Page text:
Naked, Colorful Skin and Its Role in Human Social Interactions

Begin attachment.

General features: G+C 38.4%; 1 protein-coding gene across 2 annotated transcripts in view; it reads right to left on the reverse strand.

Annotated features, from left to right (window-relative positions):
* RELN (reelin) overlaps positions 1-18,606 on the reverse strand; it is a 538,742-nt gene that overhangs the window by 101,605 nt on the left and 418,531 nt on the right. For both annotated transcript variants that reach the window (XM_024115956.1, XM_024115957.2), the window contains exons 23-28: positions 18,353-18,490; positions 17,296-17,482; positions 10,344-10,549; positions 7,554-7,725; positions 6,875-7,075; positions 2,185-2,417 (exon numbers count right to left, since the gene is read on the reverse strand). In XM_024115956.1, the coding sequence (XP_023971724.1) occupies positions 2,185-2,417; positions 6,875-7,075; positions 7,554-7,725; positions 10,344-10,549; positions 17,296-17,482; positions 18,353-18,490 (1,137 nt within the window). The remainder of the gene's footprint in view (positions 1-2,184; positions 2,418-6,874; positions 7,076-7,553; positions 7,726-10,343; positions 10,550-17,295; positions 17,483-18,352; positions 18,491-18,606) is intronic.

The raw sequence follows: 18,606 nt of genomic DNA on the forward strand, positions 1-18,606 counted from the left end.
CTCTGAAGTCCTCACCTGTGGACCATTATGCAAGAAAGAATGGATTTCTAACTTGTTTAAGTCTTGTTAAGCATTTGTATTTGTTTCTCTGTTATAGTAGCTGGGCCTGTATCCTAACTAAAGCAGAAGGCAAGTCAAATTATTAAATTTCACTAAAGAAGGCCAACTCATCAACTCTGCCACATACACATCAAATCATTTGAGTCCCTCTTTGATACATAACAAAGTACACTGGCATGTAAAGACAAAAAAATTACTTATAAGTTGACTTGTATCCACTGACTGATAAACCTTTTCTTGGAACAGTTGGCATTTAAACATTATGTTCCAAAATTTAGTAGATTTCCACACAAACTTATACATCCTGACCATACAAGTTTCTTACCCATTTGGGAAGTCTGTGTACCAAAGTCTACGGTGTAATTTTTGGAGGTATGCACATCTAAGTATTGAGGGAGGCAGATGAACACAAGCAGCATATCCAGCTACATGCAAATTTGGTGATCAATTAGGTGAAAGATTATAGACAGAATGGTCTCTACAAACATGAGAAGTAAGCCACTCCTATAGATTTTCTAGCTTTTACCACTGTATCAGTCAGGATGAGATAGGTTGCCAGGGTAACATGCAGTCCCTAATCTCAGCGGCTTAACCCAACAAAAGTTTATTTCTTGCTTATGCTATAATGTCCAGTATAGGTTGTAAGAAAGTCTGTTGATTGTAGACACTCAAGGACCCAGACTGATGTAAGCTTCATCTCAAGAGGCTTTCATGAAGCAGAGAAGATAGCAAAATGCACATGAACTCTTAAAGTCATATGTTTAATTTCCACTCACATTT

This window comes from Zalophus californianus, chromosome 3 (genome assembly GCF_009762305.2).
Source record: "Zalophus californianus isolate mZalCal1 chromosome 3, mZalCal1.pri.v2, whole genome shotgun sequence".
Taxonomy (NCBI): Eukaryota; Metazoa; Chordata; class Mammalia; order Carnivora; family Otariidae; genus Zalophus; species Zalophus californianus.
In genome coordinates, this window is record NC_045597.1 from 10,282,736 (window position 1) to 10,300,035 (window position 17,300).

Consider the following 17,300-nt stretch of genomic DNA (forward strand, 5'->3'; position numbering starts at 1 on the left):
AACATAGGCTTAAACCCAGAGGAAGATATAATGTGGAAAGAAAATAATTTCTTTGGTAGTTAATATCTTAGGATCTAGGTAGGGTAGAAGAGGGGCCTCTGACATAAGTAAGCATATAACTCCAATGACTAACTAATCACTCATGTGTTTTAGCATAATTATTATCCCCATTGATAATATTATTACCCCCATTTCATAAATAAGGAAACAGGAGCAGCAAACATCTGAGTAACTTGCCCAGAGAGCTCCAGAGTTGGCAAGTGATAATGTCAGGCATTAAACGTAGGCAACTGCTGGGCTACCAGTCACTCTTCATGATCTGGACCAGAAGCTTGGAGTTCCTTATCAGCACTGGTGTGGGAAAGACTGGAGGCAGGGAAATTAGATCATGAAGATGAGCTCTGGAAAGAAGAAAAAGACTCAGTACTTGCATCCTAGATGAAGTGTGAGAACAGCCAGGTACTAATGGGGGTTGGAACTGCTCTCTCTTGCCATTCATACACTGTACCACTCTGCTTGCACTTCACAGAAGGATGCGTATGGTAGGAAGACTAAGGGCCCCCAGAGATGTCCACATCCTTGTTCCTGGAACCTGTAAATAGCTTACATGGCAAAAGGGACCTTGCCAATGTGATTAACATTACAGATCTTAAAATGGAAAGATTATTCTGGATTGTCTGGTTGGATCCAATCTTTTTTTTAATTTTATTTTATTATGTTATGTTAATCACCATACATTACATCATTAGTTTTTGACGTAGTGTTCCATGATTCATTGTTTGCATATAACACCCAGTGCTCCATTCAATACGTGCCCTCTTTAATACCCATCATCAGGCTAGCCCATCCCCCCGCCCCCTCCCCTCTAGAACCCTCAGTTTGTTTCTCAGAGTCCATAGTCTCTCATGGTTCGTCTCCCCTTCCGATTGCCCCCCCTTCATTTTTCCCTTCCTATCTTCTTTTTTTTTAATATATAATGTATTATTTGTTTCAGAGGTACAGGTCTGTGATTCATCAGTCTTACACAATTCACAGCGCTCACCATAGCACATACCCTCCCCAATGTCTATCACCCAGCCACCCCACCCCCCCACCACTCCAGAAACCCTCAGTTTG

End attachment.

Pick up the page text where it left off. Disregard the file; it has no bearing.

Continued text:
The evolution of mostly naked skin in the human lineage heralded major changes in the biological and social functions of skin. The evolution of enhanced barrier functions of the epidermis made it possible for functionally naked skin to repel water, resist abrasion, and combat harmful microbes and ectoparasites. Naked skin also changed the nature of human social interactions, both at a distance and at close quarters, although many of the details of exactly what happened when are not yet known. With raising of the hackles precluded, displays of fear, anger, and excitement became focused more strongly on facial expressions. With the loss of most body hair, grooming became more focused on scalp hair and the face, and huddling for thermoregulation probably became more important. Erogenous zones and increased sensitivity of facial skin promoted infant-mother and pair bonding. Naked integument almost certainly became a canvas for social expression early in the history of Homo sapiens, if not earlier, and the communication functions of temporarily and permanently decorated skin have only increased over the millennia. As visually oriented primates, humans attend closely to the appearance of skin and make assessments of age, health, and group membership based on it.